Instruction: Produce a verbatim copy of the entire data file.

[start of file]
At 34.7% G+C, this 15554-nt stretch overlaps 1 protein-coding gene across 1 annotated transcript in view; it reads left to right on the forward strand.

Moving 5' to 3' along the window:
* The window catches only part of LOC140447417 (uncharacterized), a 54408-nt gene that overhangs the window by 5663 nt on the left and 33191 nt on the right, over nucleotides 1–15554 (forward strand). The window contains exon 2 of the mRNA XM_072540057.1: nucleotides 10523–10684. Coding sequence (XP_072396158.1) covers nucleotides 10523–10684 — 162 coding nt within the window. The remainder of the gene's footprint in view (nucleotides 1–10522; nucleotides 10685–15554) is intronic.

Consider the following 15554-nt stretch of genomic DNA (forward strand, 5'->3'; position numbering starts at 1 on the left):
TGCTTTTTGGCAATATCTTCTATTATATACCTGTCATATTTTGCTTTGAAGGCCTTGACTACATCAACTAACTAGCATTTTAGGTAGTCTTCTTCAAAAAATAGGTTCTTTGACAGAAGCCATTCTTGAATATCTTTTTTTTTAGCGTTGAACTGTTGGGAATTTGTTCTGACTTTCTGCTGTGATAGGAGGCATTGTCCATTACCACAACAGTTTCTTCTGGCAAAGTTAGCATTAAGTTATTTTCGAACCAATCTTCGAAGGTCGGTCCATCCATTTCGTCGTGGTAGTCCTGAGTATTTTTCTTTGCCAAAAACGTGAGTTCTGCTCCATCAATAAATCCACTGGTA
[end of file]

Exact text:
At 34.7% G+C, this 15554-nt stretch overlaps 1 protein-coding gene across 1 annotated transcript in view; it reads left to right on the forward strand.

Moving 5' to 3' along the window:
* The window catches only part of LOC140447417 (uncharacterized), a 54408-nt gene that overhangs the window by 5663 nt on the left and 33191 nt on the right, over nucleotides 1–15554 (forward strand). The window contains exon 2 of the mRNA XM_072540057.1: nucleotides 10523–10684. Coding sequence (XP_072396158.1) covers nucleotides 10523–10684 — 162 coding nt within the window. The remainder of the gene's footprint in view (nucleotides 1–10522; nucleotides 10685–15554) is intronic.

Consider the following 15554-nt stretch of genomic DNA (forward strand, 5'->3'; position numbering starts at 1 on the left):
TGCTTTTTGGCAATATCTTCTATTATATACCTGTCATATTTTGCTTTGAAGGCCTTGACTACATCAACTAACTAGCATTTTAGGTAGTCTTCTTCAAAAAATAGGTTCTTTGACAGAAGCCATTCTTGAATATCTTTTTTTTTAGCGTTGAACTGTTGGGAATTTGTTCTGACTTTCTGCTGTGATAGGAGGCATTGTCCATTACCACAACAGTTTCTTCTGGCAAAGTTAGCATTAAGTTATTTTCGAACCAATCTTCGAAGGTCGGTCCATCCATTTCGTCGTGGTAGTCCTGAGTATTTTTCTTTGCCAAAAACGTGAGTTCTGCTCCATCAATAAATCCACTGGTA